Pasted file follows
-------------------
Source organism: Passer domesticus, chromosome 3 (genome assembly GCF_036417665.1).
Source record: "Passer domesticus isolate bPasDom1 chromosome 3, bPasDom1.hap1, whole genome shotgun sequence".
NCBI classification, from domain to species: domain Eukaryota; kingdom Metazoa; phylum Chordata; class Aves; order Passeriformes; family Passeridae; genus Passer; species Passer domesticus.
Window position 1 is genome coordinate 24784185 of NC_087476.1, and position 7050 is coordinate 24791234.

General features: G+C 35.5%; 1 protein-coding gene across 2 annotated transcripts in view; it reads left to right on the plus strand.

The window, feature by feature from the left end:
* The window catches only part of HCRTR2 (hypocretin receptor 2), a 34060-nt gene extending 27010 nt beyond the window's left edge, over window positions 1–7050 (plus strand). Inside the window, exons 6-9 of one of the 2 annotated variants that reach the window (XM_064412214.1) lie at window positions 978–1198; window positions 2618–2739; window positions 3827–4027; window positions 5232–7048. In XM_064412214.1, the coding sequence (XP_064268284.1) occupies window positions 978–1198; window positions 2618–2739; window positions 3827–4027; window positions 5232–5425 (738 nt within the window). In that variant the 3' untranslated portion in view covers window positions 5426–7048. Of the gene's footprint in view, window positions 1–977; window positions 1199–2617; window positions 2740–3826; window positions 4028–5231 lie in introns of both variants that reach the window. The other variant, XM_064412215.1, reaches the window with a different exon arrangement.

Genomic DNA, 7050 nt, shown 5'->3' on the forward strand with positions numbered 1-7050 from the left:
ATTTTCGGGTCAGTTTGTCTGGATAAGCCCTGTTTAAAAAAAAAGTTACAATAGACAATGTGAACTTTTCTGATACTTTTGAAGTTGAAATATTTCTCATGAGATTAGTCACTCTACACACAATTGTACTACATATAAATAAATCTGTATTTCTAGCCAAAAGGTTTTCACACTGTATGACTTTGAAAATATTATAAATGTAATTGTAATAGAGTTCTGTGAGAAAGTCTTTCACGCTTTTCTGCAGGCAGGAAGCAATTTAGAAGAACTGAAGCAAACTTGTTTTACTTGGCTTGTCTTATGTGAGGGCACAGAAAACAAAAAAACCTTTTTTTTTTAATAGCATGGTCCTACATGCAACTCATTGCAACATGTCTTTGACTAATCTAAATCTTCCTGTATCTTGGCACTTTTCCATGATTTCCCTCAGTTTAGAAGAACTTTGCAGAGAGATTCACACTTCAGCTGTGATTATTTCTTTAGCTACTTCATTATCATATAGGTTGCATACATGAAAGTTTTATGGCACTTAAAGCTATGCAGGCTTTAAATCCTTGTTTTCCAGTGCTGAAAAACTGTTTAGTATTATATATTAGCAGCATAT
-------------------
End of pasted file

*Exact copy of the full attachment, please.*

Source organism: Passer domesticus, chromosome 3 (genome assembly GCF_036417665.1).
Source record: "Passer domesticus isolate bPasDom1 chromosome 3, bPasDom1.hap1, whole genome shotgun sequence".
NCBI classification, from domain to species: domain Eukaryota; kingdom Metazoa; phylum Chordata; class Aves; order Passeriformes; family Passeridae; genus Passer; species Passer domesticus.
Window position 1 is genome coordinate 24784185 of NC_087476.1, and position 7050 is coordinate 24791234.

General features: G+C 35.5%; 1 protein-coding gene across 2 annotated transcripts in view; it reads left to right on the plus strand.

The window, feature by feature from the left end:
* The window catches only part of HCRTR2 (hypocretin receptor 2), a 34060-nt gene extending 27010 nt beyond the window's left edge, over window positions 1–7050 (plus strand). Inside the window, exons 6-9 of one of the 2 annotated variants that reach the window (XM_064412214.1) lie at window positions 978–1198; window positions 2618–2739; window positions 3827–4027; window positions 5232–7048. In XM_064412214.1, the coding sequence (XP_064268284.1) occupies window positions 978–1198; window positions 2618–2739; window positions 3827–4027; window positions 5232–5425 (738 nt within the window). In that variant the 3' untranslated portion in view covers window positions 5426–7048. Of the gene's footprint in view, window positions 1–977; window positions 1199–2617; window positions 2740–3826; window positions 4028–5231 lie in introns of both variants that reach the window. The other variant, XM_064412215.1, reaches the window with a different exon arrangement.

Genomic DNA, 7050 nt, shown 5'->3' on the forward strand with positions numbered 1-7050 from the left:
ATTTTCGGGTCAGTTTGTCTGGATAAGCCCTGTTTAAAAAAAAAGTTACAATAGACAATGTGAACTTTTCTGATACTTTTGAAGTTGAAATATTTCTCATGAGATTAGTCACTCTACACACAATTGTACTACATATAAATAAATCTGTATTTCTAGCCAAAAGGTTTTCACACTGTATGACTTTGAAAATATTATAAATGTAATTGTAATAGAGTTCTGTGAGAAAGTCTTTCACGCTTTTCTGCAGGCAGGAAGCAATTTAGAAGAACTGAAGCAAACTTGTTTTACTTGGCTTGTCTTATGTGAGGGCACAGAAAACAAAAAAACCTTTTTTTTTTAATAGCATGGTCCTACATGCAACTCATTGCAACATGTCTTTGACTAATCTAAATCTTCCTGTATCTTGGCACTTTTCCATGATTTCCCTCAGTTTAGAAGAACTTTGCAGAGAGATTCACACTTCAGCTGTGATTATTTCTTTAGCTACTTCATTATCATATAGGTTGCATACATGAAAGTTTTATGGCACTTAAAGCTATGCAGGCTTTAAATCCTTGTTTTCCAGTGCTGAAAAACTGTTTAGTATTATATATTAGCAGCATAT